Admit it, we have all dropped our chain or overshifted to where we had to get off the bike and put it back on properly. Heck, remember Chaingate 2010 @ the Tour de France? It even happens to the pros.
What I haven’t noticed is that I am becoming more adept at riding and shifting the chain back into place without even thinking. If the chain drops by the bottom bracket, I just shift into my 50t, and pedal slowly until it catches. Recently, since I had to fine tune my bike for trainer-specific riding/shifting, I have had several instances of overshifting the chain out toward the pedal. Very embarassing…
One of the other members of spin class was surprised at how easy it was for me to get it back on the chainrings without hopping off the bike.
There are a ton of places and articles that explain what you need to do when these incidents happen, and Coach Levi says it best:
If your chain drops onto the bottom bracket shell:
If you are pedaling along, shift down to the small chainring, and immediately lose all resistance at the pedals, there’s a good chance that the chain dropped off onto the bottom bracket shell.
If this happens, the first thing you should do is relax! You don’t need to panic or screech to a halt, just roll along.
Begin pedaling easily, and gently shift the front derailleur up like you’re going back to the big ring. Typically this is enough to get the chain back onto the small ring and spinning smoothly. (You don’t want to actually shift the whole way back up to the big ring.)
However, if the chain bunches up, you have a bigger problem…
If your chain digs onto the bottom bracket shell (chainsuck):
If your attempts to shift the chain back onto the chainring fail, it’s probably because the chain got jammed into the bottom bracket shell. When this happens, the chain bunches up and completely jams. This is known as chainsuck.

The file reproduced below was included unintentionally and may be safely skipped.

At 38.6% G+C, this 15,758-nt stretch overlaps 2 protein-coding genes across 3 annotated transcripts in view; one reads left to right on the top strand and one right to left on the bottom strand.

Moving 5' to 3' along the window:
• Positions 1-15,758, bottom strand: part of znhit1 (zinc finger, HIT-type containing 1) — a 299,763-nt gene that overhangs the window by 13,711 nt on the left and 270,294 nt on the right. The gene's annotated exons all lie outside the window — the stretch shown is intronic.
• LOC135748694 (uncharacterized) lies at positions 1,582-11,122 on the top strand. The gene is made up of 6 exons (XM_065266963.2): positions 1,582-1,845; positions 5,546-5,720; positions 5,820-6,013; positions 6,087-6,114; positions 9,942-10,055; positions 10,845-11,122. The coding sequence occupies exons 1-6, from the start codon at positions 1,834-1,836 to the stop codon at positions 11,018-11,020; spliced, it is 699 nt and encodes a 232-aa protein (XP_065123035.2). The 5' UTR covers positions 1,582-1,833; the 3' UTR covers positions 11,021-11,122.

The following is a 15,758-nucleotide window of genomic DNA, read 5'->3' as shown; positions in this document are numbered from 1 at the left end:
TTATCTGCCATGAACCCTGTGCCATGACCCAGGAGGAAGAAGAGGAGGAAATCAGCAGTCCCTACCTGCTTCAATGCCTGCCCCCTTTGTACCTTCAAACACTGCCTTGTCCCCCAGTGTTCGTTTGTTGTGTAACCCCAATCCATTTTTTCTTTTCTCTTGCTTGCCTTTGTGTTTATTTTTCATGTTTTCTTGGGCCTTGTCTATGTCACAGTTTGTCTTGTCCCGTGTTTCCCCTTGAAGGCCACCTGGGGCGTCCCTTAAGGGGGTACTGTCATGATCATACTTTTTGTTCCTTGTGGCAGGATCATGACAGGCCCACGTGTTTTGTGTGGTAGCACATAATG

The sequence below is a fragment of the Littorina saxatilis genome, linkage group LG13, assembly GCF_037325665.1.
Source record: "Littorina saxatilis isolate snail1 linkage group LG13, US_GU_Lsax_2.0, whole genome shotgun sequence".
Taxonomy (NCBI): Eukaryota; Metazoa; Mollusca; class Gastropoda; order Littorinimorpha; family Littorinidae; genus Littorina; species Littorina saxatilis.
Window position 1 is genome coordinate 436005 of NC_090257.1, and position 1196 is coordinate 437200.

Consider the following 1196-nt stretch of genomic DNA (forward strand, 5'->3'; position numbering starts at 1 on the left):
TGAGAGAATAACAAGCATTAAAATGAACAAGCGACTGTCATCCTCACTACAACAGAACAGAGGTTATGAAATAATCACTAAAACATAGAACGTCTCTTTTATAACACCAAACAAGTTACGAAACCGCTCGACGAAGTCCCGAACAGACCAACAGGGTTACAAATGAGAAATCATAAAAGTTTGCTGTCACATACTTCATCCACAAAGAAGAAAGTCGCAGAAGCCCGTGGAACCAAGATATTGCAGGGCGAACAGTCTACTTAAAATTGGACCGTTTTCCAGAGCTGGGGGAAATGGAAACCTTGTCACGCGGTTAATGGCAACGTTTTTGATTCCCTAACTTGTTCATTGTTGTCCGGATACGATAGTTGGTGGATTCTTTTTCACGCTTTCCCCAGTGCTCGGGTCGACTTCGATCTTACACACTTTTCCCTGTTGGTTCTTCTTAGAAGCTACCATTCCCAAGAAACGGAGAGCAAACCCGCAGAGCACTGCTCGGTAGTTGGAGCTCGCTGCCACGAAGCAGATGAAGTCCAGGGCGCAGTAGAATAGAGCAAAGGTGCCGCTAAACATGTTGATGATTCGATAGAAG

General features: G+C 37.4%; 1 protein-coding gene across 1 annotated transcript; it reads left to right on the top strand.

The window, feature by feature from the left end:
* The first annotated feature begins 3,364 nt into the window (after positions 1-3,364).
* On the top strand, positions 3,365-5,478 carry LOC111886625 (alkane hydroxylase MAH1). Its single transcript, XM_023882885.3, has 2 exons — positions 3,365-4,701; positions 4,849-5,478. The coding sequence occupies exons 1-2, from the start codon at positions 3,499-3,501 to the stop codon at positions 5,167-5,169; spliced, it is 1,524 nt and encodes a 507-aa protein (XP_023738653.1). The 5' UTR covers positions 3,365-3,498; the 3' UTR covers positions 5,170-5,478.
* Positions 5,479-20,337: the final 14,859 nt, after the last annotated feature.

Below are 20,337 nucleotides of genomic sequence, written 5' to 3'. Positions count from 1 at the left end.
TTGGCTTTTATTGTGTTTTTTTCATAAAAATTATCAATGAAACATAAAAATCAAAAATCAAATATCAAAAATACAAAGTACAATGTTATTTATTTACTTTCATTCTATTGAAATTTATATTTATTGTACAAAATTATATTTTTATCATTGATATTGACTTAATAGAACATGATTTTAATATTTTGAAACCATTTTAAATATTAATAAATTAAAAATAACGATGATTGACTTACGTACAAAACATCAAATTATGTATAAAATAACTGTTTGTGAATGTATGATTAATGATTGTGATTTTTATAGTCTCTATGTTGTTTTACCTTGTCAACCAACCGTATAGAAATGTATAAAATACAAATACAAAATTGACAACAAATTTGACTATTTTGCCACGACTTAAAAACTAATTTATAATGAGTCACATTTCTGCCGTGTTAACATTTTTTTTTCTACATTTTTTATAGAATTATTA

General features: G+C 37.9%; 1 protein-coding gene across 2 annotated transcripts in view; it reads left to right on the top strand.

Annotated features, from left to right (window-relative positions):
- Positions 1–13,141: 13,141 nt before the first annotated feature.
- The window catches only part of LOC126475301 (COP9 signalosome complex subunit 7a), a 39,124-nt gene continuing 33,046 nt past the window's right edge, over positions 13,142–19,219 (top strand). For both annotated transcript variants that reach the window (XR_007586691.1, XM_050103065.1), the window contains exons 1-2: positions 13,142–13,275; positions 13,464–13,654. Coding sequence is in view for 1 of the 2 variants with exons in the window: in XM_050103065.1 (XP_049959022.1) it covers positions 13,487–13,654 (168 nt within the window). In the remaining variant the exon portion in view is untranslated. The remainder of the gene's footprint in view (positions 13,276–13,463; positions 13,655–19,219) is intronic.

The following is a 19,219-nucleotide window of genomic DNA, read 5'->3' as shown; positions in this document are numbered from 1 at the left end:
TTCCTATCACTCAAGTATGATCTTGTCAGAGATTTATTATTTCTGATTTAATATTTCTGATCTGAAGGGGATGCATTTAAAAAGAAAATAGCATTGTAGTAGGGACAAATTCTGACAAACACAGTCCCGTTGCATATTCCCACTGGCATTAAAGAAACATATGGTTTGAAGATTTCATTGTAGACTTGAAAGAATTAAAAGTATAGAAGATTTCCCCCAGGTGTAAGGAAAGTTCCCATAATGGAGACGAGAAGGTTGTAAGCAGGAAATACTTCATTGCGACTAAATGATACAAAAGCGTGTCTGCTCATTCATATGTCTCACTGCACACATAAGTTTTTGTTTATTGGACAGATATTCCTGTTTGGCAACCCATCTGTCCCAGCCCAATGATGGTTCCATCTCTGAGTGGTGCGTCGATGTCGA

When this happens, you should stop pedaling! You’ll need to slow to a stop, get off the bike, and lift the chain off the bottom bracket shell and onto the chainring. Sometimes you may need to physically pull the chain out, if it is jammed in there tightly.
If you don’t want to get your hands greasy, take a tire lever and use that to pry the chain free and drop it onto the chainring.
If your chain drops off the big ring onto your foot:
Finally, what do you do if the chain flys off the big ring and ends up hanging outside the crank arm? Or perhaps it ends up on your foot?!
In this case, you gently roll along and use a similar shifting technique, except that now you are shifting down toward the small ring. So you will pedal gently and shift down, hoping the chain comes back up and over to the big ring.
This actually happened to me in the inaugural Tour de Susquehanna. I shifted the chain right off onto my foot! I had to slow down quite a bit, but by some stroke of luck, I was able to unclip my foot and lift the chain slightly (with my foot,) then it shifted back into place!
It won’t always work that well, but it’s worth a shot.
It’s the little things like this that are sometimes difficult to teach another person, because you just learn to adapt and overcome while out on the road.
Are there any other instances or types of errors that you fix without even thinking about anymore? If so, let me know in the comments!